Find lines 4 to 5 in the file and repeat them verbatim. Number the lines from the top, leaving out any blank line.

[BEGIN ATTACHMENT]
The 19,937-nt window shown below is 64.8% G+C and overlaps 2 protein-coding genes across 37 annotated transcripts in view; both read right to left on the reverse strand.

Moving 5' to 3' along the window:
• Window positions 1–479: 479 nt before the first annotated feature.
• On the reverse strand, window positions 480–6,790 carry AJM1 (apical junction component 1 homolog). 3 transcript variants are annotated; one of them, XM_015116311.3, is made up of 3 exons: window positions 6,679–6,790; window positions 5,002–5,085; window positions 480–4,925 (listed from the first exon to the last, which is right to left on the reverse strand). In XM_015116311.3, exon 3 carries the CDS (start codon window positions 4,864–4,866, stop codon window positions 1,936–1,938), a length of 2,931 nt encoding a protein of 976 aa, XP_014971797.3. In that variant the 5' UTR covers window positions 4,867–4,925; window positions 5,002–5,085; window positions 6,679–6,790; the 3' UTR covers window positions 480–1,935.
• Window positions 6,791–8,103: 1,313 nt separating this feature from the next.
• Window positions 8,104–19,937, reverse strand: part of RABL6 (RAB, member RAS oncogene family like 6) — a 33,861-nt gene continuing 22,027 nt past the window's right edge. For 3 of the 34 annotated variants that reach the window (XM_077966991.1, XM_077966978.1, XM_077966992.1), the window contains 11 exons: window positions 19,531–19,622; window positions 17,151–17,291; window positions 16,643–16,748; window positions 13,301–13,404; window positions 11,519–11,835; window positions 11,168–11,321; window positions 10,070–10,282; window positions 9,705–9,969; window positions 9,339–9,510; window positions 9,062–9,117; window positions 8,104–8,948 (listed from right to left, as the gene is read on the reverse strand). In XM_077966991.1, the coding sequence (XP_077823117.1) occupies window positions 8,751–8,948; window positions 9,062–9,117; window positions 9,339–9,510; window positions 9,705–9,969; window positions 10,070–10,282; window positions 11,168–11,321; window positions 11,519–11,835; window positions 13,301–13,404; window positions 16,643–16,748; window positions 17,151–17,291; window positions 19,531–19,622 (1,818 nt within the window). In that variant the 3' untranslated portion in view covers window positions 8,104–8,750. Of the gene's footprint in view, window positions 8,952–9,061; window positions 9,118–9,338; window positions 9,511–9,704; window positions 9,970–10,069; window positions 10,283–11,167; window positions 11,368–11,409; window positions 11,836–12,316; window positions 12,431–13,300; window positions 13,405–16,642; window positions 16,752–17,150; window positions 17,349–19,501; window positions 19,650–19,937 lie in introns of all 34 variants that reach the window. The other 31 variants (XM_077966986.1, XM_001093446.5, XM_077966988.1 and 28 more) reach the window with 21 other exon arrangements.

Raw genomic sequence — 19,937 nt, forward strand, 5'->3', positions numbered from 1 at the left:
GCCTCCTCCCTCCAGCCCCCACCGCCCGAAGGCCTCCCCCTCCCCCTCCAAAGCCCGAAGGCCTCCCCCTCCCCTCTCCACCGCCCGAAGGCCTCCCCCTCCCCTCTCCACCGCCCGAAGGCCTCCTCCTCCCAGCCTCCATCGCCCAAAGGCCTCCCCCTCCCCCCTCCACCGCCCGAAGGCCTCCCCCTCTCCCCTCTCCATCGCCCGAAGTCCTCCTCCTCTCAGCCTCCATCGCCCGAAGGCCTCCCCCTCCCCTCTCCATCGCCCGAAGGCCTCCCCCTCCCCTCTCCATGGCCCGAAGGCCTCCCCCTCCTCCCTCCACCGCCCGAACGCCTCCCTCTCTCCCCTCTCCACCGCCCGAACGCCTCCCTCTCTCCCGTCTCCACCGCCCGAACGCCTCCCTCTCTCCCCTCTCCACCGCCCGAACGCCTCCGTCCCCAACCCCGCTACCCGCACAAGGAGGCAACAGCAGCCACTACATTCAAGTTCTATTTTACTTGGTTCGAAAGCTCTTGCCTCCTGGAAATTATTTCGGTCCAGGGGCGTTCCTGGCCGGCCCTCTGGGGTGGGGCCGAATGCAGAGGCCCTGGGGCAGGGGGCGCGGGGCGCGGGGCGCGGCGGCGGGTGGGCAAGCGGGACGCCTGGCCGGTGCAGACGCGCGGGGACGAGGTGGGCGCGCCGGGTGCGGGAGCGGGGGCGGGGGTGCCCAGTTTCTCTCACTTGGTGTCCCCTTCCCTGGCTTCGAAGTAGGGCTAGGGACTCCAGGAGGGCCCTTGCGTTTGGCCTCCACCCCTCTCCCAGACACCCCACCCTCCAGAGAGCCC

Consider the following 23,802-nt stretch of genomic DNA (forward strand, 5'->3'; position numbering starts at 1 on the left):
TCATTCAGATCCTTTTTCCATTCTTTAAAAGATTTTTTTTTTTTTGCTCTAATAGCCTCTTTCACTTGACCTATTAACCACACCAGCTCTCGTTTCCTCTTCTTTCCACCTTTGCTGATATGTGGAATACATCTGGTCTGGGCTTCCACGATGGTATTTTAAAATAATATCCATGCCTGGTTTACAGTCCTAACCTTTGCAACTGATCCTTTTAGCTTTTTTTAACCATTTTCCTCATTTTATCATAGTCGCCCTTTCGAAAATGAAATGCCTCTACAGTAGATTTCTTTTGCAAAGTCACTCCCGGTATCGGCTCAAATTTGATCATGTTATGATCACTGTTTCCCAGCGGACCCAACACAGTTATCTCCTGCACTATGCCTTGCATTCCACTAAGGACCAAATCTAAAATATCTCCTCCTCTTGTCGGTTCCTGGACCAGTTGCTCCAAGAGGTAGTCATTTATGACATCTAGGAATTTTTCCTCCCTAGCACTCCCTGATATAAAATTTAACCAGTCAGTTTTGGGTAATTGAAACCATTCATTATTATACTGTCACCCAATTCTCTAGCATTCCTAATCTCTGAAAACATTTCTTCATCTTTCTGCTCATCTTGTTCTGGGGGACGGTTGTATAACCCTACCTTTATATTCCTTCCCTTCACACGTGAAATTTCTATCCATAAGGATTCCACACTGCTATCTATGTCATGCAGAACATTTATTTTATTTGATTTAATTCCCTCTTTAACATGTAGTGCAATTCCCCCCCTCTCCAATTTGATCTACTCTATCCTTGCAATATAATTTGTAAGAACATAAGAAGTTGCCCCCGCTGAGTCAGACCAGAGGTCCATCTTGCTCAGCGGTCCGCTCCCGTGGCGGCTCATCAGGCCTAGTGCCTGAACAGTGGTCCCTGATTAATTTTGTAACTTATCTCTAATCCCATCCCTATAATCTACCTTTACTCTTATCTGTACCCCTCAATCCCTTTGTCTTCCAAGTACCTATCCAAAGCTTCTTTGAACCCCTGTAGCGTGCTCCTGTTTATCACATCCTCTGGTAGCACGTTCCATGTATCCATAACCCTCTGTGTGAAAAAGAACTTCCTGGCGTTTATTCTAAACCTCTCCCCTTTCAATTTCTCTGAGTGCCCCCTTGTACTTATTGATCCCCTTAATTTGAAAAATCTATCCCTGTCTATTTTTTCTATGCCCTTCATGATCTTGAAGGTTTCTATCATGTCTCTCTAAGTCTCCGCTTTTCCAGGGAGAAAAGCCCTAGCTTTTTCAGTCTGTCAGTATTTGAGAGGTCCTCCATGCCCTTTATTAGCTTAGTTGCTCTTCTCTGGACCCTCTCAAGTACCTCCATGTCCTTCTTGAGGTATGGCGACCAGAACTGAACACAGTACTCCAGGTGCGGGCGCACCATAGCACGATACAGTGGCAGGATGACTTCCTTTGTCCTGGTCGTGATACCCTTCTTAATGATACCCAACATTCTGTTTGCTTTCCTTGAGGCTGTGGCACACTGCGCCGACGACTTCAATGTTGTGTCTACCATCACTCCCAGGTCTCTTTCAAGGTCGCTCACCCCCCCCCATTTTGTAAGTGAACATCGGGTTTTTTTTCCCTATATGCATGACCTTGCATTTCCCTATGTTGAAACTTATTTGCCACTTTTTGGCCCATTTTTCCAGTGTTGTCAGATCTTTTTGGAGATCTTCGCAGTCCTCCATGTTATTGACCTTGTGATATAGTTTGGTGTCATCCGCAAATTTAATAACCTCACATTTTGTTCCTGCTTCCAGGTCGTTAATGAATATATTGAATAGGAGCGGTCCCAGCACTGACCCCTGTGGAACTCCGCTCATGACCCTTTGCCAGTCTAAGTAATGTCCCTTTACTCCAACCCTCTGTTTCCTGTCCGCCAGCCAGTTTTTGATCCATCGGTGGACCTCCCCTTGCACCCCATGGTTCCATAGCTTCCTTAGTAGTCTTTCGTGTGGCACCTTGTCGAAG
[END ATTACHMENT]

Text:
• On the reverse strand, window positions 480–6,790 carry AJM1 (apical junction component 1 homolog). 3 transcript variants are annotated; one of them, XM_015116311.3, is made up of 3 exons: window positions 6,679–6,790; window positions 5,002–5,085; window positions 480–4,925 (listed from the first exon to the last, which is right to left on the reverse strand). In XM_015116311.3, exon 3 carries the CDS (start codon window positions 4,864–4,866, stop codon window positions 1,936–1,938), a length of 2,931 nt encoding a protein of 976 aa, XP_014971797.3. In that variant the 5' UTR covers window positions 4,867–4,925; window positions 5,002–5,085; window positions 6,679–6,790; the 3' UTR covers window positions 480–1,935.
• Window positions 6,791–8,103: 1,313 nt separating this feature from the next.